Treasury Secretary Jacob J. Lew said, “Today’s announcement underscores the Administration’s commitment to promote constructive change for the Cuban people. These regulatory changes build on the revisions implemented earlier this year and will further ease sanctions related to travel, telecommunications and internet-based services, business operations in Cuba, and remittances. A stronger, more open U.S.-Cuba relationship has the potential to create economic opportunities for both Americans and Cubans alike. By further easing these sanctions, the United States is helping to support the Cuban people in their effort to achieve the political and economic freedom necessary to build a democratic, prosperous, and stable Cuba.”

Commerce Secretary Penny Pritzker said, “The regulations published today are designed to support the emerging Cuban private sector and bring us one step closer to achieving President Obama’s historic policy goals. These actions build upon previous Commerce regulatory changes, and will ease travel restrictions, enhance the safety of Americans visiting the country, and promote more business opportunities between U.S. and Cuban companies. In addition to expanding our commercial engagement with the Cuban people, these additional adjustments have the potential to stimulate long overdue economic reform across the country.”

These measures will further facilitate travel to Cuba for authorized purposes; expand the telecommunications and internet-based services general licenses, including by authorizing certain persons subject to U.S. jurisdiction (which includes individuals and entities) to establish a business presence in Cuba, such as through subsidiaries or joint ventures; allow certain persons to establish a physical presence, such as an office or other facility, in Cuba to facilitate authorized transactions; allow certain persons to open and maintain bank accounts in Cuba to use for authorized purposes; authorize additional financial transactions, including those related to remittances; authorize all persons subject to U.S. jurisdiction to provide goods and services to Cuban nationals located outside of Cuba; and allow a number of other activities, including those related to legal services, imports of gifts, and educational activities. These amendments also implement certain technical and conforming changes.

To see the Treasury regulations, which can be found at 31 Code of Federal Regulations (CFR), part 515, please see here. To see the Commerce regulations, which can be found at 15 CFR parts 740, 746, and 772, please see here. Major elements of the changes in the revised regulations include:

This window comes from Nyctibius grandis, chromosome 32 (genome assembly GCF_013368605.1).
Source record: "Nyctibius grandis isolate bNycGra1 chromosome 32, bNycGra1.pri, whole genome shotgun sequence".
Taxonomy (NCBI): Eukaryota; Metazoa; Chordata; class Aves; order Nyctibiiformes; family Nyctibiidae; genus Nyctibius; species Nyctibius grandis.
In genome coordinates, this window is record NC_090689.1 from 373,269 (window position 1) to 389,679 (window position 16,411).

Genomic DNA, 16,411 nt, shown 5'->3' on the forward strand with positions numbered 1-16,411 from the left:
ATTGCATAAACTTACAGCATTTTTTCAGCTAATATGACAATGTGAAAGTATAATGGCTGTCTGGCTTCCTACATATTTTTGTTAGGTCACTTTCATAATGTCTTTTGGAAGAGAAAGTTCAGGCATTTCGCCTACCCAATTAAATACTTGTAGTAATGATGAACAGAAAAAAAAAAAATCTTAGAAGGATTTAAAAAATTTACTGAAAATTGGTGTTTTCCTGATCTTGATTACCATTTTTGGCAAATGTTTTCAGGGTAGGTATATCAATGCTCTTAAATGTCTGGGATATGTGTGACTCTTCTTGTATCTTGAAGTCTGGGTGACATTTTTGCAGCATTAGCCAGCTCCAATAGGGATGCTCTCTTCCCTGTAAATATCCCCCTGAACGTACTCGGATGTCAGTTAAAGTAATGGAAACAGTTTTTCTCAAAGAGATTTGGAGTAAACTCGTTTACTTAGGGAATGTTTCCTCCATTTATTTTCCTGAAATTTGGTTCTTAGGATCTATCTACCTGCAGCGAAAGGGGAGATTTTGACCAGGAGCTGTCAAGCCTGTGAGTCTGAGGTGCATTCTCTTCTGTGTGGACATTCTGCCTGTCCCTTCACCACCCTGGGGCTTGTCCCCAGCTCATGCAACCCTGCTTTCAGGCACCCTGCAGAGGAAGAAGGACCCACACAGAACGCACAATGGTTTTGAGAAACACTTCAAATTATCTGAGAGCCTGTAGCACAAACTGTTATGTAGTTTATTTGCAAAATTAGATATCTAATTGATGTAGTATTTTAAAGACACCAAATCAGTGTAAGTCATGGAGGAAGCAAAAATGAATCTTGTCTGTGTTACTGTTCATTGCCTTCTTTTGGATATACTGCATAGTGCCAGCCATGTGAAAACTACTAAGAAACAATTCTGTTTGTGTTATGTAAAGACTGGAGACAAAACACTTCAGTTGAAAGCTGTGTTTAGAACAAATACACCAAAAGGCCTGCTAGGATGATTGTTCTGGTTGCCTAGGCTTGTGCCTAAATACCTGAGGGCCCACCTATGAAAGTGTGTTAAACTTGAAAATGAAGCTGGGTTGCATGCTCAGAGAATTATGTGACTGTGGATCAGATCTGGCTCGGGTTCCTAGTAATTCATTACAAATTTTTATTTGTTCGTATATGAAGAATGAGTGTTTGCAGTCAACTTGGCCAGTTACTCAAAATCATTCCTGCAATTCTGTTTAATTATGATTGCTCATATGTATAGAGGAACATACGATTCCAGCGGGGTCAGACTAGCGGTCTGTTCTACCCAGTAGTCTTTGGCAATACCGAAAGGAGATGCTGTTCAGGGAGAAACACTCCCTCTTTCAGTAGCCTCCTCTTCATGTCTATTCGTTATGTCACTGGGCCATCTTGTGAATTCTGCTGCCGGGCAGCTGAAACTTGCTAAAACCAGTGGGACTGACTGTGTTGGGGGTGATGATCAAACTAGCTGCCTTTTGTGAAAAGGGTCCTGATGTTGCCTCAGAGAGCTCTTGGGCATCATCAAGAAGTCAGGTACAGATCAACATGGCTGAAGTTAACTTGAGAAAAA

Travel –

Facilitating authorized travel and commerce, increasing contact between Americans and Cubans, and supporting civil society in Cuba:

  • Transportation by vessel of authorized travelers – between the United States and Cuba only and without stops in third countries – will be authorized by general license. Certain related lodging services aboard vessels used for such travel will also be authorized.
  • License Exception Aircraft, Vessels, and Spacecraft (AVS) will authorize temporary sojourns to Cuba of certain categories of vessels. Eligible categories of vessels are cargo vessels for hire for use in the transportation of items; passenger vessels for hire for use in the transportation of passengers and/or items; and recreational vessels that are used in connection with travel authorized by the Treasury.
  • License Exception AVS will authorize aircraft on temporary sojourn to remain in Cuba for up to 7 consecutive days and authorizes vessels on temporary sojourn to remain in Cuba for up to 14 consecutive days.
  • Close relatives will be allowed to visit or accompany authorized travelers for certain additional activities. In the January changes, OFAC permitted close relatives to join visits related to official government business and certain educational activities, and to visit additional family members residing in Cuba. Close relatives now also will be allowed to visit or accompany authorized travelers for additional educational activities, journalistic activity, professional research, and religious activities, as well as activities related to humanitarian projects and activities of private foundations or certain research or educational institutes. For purposes of this provision, a close relative is defined as someone related to a person by blood, marriage, or adoption – and who is no more than three generations removed from that person or a common ancestor with that person.